Take a look at a figure that for a lack of a better term I'll call ‘Top 11 %'. It stands for the percentage of overall minutes that are played by the top 11 players in minutes played. I'll use the 2012 Chicago Fire as a visual example for how this data set is obtained.
The top 11 players in minutes for the Fire in 2012 played a total of 25,571 minutes. That's good for 76.8% of the 33,295 minutes logged in Chicago Fire 2012 Regular Season games. The chart below demonstrates how that compares league-wide.
The Fire aren't doing too bad here. My much ballyhooed LA Galaxy roster rotation appears to be just slightly more rotated than Chicago. The whole set of numbers don't necessarily tell the whole story for the season though. First, take a look at the teams that are on the top of this list: Kansas City, San Jose, Colorado, Salt Lake City, and Chicago. All five of these teams crashed out early in the playoffs or didn't make it all in Colorado's case. The four teams that made it to the Conference Finals this year were LA Galaxy (75.6%), Seattle (68.8%), Houston (73.4%), and D.C. (70.7%). You have to wonder if those teams were simply better rested in October. At the very least you have to admit those more rested teams had a slight edge.
A counterargument is Chicago isn't that far from LA. If you add 400 minutes, or about 4.5 full games, to Alex's total and subtract them from the minutes logged by Logan Pause or Pavel Pardo, Chicago's percentage becomes exactly 75.6%. That's equal to the Galaxy. Four hundered minutes one way or another is a seemingly inconsequential amount of time on the face of things. You do have to make drastic changes to get down to meet Houston, D.C. or Seattle though. Plus the fact that teams had more rotation and still advanced farther than the Fire gives Klopas no defense for his lineup strategy. You can't say the Fire need to start the best 11 players every game without consideration for rest when the teams that have a healthy roster rotation are more successful.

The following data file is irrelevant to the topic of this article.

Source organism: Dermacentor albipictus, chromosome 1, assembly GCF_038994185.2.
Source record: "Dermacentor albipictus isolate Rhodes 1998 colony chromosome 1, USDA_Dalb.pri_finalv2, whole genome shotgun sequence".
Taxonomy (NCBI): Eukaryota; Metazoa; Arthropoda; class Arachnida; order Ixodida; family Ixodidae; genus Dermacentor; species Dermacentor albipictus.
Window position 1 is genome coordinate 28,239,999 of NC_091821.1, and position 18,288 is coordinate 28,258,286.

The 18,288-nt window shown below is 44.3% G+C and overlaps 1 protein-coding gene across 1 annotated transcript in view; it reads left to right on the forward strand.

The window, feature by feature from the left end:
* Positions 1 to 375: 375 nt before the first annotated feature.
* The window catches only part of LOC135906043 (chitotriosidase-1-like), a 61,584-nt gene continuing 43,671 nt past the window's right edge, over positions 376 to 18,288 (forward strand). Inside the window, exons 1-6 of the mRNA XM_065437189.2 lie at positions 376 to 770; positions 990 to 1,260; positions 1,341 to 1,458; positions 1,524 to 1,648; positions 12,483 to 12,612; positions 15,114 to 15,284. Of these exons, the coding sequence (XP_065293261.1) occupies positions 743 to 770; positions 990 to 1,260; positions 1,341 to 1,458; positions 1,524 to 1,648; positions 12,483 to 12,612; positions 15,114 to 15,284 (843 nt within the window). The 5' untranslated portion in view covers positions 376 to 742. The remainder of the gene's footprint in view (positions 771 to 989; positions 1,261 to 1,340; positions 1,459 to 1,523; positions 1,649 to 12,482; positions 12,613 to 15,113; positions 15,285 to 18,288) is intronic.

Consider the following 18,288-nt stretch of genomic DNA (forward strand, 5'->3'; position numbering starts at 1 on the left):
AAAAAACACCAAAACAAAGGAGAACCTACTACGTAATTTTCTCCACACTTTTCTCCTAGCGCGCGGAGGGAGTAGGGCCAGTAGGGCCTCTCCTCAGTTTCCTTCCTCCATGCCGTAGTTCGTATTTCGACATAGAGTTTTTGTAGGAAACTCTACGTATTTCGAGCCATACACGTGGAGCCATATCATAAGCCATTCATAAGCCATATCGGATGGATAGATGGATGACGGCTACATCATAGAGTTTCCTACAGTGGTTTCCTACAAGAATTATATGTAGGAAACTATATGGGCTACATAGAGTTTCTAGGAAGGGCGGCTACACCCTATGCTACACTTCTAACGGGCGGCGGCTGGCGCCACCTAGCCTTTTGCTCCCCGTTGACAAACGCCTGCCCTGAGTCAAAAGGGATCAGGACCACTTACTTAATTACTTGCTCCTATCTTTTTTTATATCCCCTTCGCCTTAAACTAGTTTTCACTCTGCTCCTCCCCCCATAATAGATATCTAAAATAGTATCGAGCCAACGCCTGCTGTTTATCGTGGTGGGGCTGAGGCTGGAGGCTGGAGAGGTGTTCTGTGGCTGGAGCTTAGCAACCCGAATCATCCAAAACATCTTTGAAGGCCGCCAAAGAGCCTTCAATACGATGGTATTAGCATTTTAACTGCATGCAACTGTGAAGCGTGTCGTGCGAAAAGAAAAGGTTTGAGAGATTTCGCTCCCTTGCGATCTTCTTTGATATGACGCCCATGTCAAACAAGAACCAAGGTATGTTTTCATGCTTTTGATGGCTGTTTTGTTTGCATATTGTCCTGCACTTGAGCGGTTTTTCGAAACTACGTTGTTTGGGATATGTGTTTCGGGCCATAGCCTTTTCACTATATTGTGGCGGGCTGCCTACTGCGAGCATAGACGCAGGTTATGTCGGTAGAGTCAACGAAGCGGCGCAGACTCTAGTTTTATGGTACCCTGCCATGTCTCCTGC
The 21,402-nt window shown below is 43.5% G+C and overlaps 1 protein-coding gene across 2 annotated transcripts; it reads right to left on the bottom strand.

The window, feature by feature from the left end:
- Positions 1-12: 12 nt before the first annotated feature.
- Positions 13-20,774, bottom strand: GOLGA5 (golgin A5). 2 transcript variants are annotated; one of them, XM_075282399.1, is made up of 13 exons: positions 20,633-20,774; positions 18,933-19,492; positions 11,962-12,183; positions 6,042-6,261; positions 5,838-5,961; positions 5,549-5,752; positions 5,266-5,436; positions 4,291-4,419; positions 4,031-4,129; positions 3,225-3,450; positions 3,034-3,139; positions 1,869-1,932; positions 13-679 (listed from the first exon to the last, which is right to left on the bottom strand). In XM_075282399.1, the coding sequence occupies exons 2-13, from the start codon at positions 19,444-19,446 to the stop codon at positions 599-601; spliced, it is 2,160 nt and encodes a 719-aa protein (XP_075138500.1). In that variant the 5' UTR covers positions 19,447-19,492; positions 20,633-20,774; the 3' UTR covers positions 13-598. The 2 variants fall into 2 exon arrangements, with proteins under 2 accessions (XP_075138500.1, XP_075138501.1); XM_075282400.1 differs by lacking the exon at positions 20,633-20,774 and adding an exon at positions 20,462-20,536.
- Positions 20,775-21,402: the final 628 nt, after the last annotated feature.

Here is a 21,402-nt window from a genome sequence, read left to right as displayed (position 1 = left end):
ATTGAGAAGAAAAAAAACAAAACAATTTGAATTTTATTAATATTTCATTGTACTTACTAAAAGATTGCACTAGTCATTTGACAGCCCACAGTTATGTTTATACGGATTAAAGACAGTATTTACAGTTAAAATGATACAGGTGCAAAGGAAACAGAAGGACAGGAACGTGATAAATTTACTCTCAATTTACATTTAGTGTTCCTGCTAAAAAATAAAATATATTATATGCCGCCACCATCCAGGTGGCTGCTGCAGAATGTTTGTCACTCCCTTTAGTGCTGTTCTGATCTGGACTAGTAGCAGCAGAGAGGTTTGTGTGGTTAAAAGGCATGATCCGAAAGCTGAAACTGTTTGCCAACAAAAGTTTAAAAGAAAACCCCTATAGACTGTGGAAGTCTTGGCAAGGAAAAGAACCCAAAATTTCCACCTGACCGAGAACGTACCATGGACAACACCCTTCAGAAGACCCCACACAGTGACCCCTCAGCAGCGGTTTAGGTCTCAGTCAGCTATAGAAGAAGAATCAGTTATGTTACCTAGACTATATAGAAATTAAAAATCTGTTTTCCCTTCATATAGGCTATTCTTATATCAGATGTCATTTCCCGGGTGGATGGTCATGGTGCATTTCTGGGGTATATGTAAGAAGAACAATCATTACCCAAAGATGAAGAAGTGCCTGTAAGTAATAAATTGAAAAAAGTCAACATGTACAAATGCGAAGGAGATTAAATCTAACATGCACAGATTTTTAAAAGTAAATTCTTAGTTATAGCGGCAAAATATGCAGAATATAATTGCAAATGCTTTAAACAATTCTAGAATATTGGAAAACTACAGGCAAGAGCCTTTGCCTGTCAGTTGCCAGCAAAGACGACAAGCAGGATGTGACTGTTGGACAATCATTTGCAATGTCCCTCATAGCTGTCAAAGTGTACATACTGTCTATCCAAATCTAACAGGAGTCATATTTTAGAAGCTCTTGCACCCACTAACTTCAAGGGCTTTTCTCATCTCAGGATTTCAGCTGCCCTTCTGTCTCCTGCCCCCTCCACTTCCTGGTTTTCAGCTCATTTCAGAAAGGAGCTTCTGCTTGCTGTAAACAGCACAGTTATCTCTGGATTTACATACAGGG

One thing I haven't touched on is that Klopas' roster rotation is much worse than what the numbers above would appear to be. Go back to the Chicago Fire 2012 chart and look at the top 11 players for the club. The players that are numbers 12, 13, 14, 15, 16, and 18 (Pappa, Grazzini, MacDonald, Fernandez, Alex, and Robayo) were players that were only here for part of the season. The only players that were here all season long and received significant rotation were Daniel Paladini and Dan Gargan. Everyone else rarely featured or featured all the time when they were here.
End of the Season Starting XI
A prime example of what I'm talking about is the stats for minutes played starting with the July 28th game against San Jose and running through the regular season finale vs. D.C. Johnson; Anibaba, Friedrich, Berry, Segares; Nyarko, Pardo, Pause, Fernandez; Rolfe, MacDonald was the XI whenever Klopas could get them on the field. The chart below shows that in the last 14 games of the season, those 11 players made up over 85% of the total minutes played.
|Top 11 Total||11830|
|Top 11 %||85.4%|
The exceptions to this starting 11 are noted for each game below.